Most nonprofits are 501(c)(3) organizations, which means they are formed for religious, charitable, scientific, literary, or educational purposes and are eligible for federal and state tax exemptions. To create a 501(c)(3) tax-exempt organization, first you need to form a Washington nonprofit corporation. Then you apply for tax-exempt status from the IRS and the state of Washington. Here are the details.
Form Your Washington Nonprofit Corporation
To form a nonprofit in Washington, first you need to form a nonprofit corporation under Washington state law (Chapter 24.03 of the Revised Code of Washington “RCW”). See the Washington Nonprofit Handbook for helpful information.
1. Choose the initial directors for your corporation
In Washington, you must have one or more directors on your board.
2. Choose a name for your Washington nonprofit corporation
The name of your nonprofit corporation be the same as or deceptively similar to an existing or reserved corporate name or limited liability company name. It cannot include or end with any of the following words or abbreviations of such words: corporation, company, incorporated, limited partnership, limited liability company, or any other corporate designation. A nonprofit may use club, league, association, services, committee, fund, society, foundation, a nonprofit corporation, or similar name.
To see if your proposed name is available, you can check with the Corporations Division of the Washington Secretary of State’s office or you can search the Corporations Name Search database on the Secretary of State’s website. You can reserve a name which will prevent another nonprofit or business from registering the name while you prepare and file your articles.
See RCW §24.03.045 for more information on name restrictions for nonprofits.
3. Prepare and file your nonprofit articles of incorporation
You create your nonprofit entity by filing articles of incorporation for a nonprofit with the Washington Secretary of State. Your articles of incorporation must include basic information such as:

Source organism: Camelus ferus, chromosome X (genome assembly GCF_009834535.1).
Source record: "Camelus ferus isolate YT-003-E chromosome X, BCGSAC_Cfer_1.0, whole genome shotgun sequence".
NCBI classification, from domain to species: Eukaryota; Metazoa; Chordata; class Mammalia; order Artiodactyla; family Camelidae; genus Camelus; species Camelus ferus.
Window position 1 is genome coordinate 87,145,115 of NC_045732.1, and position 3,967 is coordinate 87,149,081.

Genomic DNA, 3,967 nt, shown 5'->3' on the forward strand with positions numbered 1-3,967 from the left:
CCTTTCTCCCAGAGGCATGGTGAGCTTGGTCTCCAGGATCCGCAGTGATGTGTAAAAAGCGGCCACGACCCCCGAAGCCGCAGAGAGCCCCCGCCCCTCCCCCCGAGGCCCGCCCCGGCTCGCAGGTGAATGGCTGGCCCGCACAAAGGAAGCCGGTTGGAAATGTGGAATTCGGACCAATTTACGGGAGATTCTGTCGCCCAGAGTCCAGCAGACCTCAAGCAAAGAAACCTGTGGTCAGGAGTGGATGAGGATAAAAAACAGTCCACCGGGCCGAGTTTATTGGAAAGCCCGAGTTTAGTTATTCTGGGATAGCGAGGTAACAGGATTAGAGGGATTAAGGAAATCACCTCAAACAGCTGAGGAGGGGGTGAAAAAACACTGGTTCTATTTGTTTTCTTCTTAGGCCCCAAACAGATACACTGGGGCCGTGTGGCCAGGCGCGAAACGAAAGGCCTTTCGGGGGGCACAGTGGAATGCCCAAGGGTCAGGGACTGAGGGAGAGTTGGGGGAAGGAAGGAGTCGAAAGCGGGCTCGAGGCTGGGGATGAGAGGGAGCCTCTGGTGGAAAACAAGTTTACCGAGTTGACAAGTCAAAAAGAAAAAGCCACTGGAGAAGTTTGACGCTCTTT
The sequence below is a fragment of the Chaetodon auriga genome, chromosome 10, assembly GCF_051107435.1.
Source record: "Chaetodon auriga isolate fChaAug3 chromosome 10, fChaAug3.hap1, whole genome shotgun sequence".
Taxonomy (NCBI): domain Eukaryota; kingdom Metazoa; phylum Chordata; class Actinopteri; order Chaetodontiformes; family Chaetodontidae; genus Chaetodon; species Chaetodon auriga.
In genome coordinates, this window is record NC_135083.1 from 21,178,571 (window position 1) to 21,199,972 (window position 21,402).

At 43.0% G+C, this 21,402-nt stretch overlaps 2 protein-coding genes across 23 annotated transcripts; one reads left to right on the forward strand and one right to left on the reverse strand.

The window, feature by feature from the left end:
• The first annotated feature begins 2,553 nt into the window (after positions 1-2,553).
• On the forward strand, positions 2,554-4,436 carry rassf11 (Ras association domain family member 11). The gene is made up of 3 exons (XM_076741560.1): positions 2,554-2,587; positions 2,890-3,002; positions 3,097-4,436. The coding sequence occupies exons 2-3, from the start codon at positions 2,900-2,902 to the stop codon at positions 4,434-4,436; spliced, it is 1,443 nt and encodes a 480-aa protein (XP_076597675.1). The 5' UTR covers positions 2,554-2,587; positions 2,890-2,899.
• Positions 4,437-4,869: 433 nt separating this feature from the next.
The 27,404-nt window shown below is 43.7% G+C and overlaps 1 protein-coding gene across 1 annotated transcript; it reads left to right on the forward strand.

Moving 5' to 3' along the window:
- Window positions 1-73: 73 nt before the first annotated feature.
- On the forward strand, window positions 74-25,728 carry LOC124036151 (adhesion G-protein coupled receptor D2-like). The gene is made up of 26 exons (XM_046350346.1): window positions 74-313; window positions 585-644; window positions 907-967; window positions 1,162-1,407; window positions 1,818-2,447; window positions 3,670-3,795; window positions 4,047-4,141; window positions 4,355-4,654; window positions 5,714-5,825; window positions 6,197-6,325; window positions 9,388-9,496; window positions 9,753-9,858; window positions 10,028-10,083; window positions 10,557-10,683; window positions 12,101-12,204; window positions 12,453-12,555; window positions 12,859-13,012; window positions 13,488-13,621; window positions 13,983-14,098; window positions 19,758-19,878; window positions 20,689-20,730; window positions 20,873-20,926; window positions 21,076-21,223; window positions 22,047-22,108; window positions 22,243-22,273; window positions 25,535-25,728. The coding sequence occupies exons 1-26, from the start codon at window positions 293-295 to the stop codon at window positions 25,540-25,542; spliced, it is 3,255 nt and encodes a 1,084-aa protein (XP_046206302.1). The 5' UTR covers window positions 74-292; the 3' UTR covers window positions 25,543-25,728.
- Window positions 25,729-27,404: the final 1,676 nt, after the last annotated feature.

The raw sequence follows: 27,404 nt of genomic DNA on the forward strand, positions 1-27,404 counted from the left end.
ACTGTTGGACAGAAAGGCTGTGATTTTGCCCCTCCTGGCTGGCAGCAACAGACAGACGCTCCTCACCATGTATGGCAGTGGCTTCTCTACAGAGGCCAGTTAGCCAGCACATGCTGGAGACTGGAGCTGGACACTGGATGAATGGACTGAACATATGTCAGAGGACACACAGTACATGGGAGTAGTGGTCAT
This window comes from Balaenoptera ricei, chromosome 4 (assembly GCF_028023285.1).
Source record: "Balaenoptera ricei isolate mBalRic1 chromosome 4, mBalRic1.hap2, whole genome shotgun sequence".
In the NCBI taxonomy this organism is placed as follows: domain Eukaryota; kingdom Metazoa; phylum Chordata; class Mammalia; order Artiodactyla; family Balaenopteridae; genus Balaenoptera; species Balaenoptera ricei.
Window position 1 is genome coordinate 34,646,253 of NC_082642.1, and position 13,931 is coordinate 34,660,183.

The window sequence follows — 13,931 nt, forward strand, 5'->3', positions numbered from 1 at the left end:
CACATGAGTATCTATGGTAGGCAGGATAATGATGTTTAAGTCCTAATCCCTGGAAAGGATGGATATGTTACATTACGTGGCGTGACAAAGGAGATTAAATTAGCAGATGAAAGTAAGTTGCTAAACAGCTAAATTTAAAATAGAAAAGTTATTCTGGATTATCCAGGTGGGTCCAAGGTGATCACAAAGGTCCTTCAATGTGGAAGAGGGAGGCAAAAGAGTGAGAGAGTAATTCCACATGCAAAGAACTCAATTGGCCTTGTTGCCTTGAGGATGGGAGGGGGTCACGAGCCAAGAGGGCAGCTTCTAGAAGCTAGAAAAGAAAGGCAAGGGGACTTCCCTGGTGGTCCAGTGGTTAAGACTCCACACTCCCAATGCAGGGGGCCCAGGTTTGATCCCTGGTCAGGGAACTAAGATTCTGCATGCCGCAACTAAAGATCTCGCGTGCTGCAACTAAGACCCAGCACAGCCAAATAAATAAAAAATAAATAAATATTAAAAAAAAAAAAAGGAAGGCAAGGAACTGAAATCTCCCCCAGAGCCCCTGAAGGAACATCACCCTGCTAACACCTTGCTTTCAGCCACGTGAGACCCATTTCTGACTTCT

- the name of the corporation
- its duration, which may be perpetual or for a stated number of years
- the purpose or purposes for which the corporation is organized
- provisions regarding (a) distribution of assets on dissolution; (b) the regulation of powers of the corporation, the directors, and its members, if any; (c) limiting the personal liability of a director to the corporation or its members, if any
- the address of its initial registered office, including street and number, and the name of its initial registered agent at such address
- the number of directors constituting the initial board of directors, and their names and addresses
- the name and address of each incorporator, and
- the name of any person or corporations to whom net assets are to be distributed in the event the corporation is dissolved.
The Washington Secretary of State has a nonprofit articles of incorporation form on its website which you can use to create your nonprofit corporation. Complete and file your articles following the instructions provided. You can file your articles online or complete a fillable articles form and mail it in.
The articles form available from the state has the minimal information necessary to create a nonprofit in Washington. It does not include language required by the IRS to obtain 501(c)(3) federal tax-exempt status. To receive tax-exempt status from the IRS, you'll need to have additional specific language in your articles, including:
- a statement of purpose that meets IRS requirements
- statements that your non-profit will not engage in prohibited political or legislative activity, and